Moon over Tangier
In colonial Morocco, a painter navigates a conspiracy of forgery, corruption, and murder
For Francis, life with David grows more dangerous by the day. When sober, he is charming, but when he drinks, he is violent, slashing Francis’s paintings and threatening to gut the painter, too. When David leaves London for Morocco, Francis cannot help but follow this man whom he loves but can no longer trust. In Tangier, they find a thriving community of expats who guzzle champagne while revolutionaries gather in the desert. But in Morocco’s International Zone, death does not wait for rebellion.
After Francis identifies a friend’s Picasso as a fake, the police call him in to investigate the forger’s demise. If he refuses, they will throw David in jail, where inmates and the DTs will kill him within the week. Between the bustle of the city and the emptiness of the desert, Francis finds that in Morocco, even the fakes can be worth killing for.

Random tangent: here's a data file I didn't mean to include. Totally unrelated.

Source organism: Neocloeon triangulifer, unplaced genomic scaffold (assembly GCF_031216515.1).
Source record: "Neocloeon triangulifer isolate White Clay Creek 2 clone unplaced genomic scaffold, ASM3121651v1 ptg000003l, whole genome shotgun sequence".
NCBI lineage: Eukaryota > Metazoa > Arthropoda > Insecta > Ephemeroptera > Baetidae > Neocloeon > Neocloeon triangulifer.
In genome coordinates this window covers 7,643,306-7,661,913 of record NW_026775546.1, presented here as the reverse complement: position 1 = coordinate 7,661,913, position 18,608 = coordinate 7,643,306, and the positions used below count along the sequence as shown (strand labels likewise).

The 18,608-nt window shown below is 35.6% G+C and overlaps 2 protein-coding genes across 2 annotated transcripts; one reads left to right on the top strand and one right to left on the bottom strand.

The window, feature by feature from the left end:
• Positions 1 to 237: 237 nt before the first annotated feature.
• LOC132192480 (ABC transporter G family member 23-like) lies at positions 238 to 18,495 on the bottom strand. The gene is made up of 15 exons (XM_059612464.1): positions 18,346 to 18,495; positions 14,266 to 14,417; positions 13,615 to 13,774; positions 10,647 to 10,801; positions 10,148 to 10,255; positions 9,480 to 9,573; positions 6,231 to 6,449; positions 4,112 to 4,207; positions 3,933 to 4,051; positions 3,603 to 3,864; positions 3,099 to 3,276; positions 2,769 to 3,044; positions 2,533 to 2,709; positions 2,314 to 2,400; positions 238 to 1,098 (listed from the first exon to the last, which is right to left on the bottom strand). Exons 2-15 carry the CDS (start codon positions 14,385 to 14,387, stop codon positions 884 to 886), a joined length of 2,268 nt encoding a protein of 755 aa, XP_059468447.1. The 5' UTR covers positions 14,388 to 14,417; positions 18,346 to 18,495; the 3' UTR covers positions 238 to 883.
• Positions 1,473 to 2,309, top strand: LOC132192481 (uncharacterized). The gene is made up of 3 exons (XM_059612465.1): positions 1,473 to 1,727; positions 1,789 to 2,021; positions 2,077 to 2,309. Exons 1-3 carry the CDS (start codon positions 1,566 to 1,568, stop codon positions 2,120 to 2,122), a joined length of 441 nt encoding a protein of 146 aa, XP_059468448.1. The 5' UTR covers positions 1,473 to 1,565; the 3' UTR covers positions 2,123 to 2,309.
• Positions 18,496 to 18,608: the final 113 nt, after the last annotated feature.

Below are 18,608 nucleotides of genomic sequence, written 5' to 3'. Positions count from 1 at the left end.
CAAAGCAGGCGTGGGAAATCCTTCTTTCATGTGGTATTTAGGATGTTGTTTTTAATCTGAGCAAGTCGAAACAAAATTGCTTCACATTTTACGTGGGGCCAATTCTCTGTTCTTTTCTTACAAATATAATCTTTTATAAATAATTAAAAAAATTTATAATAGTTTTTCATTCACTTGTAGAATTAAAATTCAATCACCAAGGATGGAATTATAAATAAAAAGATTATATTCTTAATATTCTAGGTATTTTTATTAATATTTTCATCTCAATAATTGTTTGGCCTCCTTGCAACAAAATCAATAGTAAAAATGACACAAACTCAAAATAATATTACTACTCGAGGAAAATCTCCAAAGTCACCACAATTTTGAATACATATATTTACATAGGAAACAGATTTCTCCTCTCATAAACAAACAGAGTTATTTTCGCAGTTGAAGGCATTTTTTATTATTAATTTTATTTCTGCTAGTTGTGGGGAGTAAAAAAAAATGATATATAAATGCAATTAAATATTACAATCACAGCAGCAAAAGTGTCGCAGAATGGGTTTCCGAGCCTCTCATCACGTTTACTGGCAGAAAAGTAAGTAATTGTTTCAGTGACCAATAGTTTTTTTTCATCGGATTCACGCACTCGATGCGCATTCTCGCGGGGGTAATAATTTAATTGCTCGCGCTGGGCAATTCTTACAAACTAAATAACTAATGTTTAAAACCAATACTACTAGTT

- Pub Date
- MysteriousPress.com/Open Road
“The pacing is good, the bad guys—and gals—are bad, and the integration of art and painting provides a solid framework on which to hang the story.” —Historical Novel Society
“A writer who mixes venerated clue-chasing techniques with . . . political dynamite.” —Hartford Courant
“Law draws a sympathetic, even tender study of a self-centered but essentially decent soul in the kind of torment that isn’t the least poetic.” —The New York Times on The Lost Diaries of Iris Weed
“Law powerfully evokes . . . uneasiness and rising tension, all in a narrative style sometimes verging on the poetic but always suspenseful.” —Kirkus Reviews on The Night Bus
About the author
Janice Law is an acclaimed author of mystery fiction and a painter, whose first novel, The Big Payoff (1977), was nominated for an Edgar Award. The Prisoner of the Riviera (2013) is her most recent novel. She lives and writes in Connecticut.